- City Fajr Shuruq Duhr Asr Magrib Isha
- Dubai 05:25 06:43 12:11 15:09 17:32 18:50
Dubai Municipality has made nearly Dh1billion since the beginning of 2007 from the build, operate and transfer (BOT) form of project financing. Under this system an investor pays to lease a piece of land for a set period, builds on it and operates the asset. At the end of the lease period the land and everything on it – including buildings and machinery – revert to the landowner.
A key BOT investment is the WonderLand theme park near Garhoud Bridge. Other examples are the Carrefour hypermarket in Shindagha and the Dubai Marine World, which will be completed soon in Creek Park.
Engineer Mohammed Julphar, Assistant Director-General for Financial Affairs and the head of the municipality’s investments committee, told Emirates Business that the system saved the municipality time and effort.
“For example, if the municipality wanted to build a park, the total cost of building and running it and supervising the workers and machines, among many other things could be around Dh100 million. With the BOT system, a private company approaches the municipality and builds the park at their own expense, runs it and carries out all the work related to it. And the company pays the municipality rent throughout the lease period.
“In this way the municipality saves the Dh100 million it would have spent on building the park as well as saving time and effort. Plus it makes some money. The total cost of the 10 BOT leases issued by the municipality since the start of last year is Dh610,500m. The rent we will get from these projects over the period of the leases is Dh374,200 million.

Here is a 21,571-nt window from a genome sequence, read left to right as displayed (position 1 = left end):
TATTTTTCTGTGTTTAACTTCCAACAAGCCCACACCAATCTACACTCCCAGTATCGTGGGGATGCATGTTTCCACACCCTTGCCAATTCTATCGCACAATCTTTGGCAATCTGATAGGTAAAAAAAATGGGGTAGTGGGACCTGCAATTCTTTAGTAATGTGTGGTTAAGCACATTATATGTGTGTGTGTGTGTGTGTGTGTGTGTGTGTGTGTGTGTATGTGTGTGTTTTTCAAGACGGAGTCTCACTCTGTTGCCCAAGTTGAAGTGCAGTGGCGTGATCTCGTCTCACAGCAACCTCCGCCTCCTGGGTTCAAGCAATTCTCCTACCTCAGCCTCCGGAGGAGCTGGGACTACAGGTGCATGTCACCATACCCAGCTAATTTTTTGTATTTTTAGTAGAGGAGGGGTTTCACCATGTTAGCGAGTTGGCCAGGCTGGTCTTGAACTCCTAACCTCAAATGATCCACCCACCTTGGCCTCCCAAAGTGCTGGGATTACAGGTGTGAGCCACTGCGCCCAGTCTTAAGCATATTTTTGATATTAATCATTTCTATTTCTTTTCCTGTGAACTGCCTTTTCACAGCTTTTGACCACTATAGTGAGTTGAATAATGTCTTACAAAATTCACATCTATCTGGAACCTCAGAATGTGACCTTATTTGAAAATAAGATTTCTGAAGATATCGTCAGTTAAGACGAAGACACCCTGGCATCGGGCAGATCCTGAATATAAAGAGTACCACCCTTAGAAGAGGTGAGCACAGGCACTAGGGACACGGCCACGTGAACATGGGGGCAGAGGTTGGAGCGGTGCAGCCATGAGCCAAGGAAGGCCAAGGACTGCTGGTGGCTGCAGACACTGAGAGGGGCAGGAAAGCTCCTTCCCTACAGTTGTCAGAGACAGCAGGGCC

“These figures add up to Dh984,700 million – the actual gain made by the municipality for spending nothing in return.”
Strict regulations limit the number of projects that are approved.“The main objective of the municipality is to serve the community and we are a non-profit organisation,” added Julphar. “Therefore we don’t look at the proceeds as much as the benefits of the projects for the community.” He said lease periods varied from 10 years to 20 years depending on the type of project, and the cost of the leases also varied.
“At the end of the period the ownership of the land and all the buildings, equipment and machinery on it goes back to the municipality. The lease is paid in instalments to the municipality. However, the money we receive from the private companies is not really what matters – we care about the service received by the public.”
Julphar said developers benefited from BOT. “If a company buys the land to set up a project then it will take it many years to make enough profit to cover the cost. In this system, they are making profit much sooner.”
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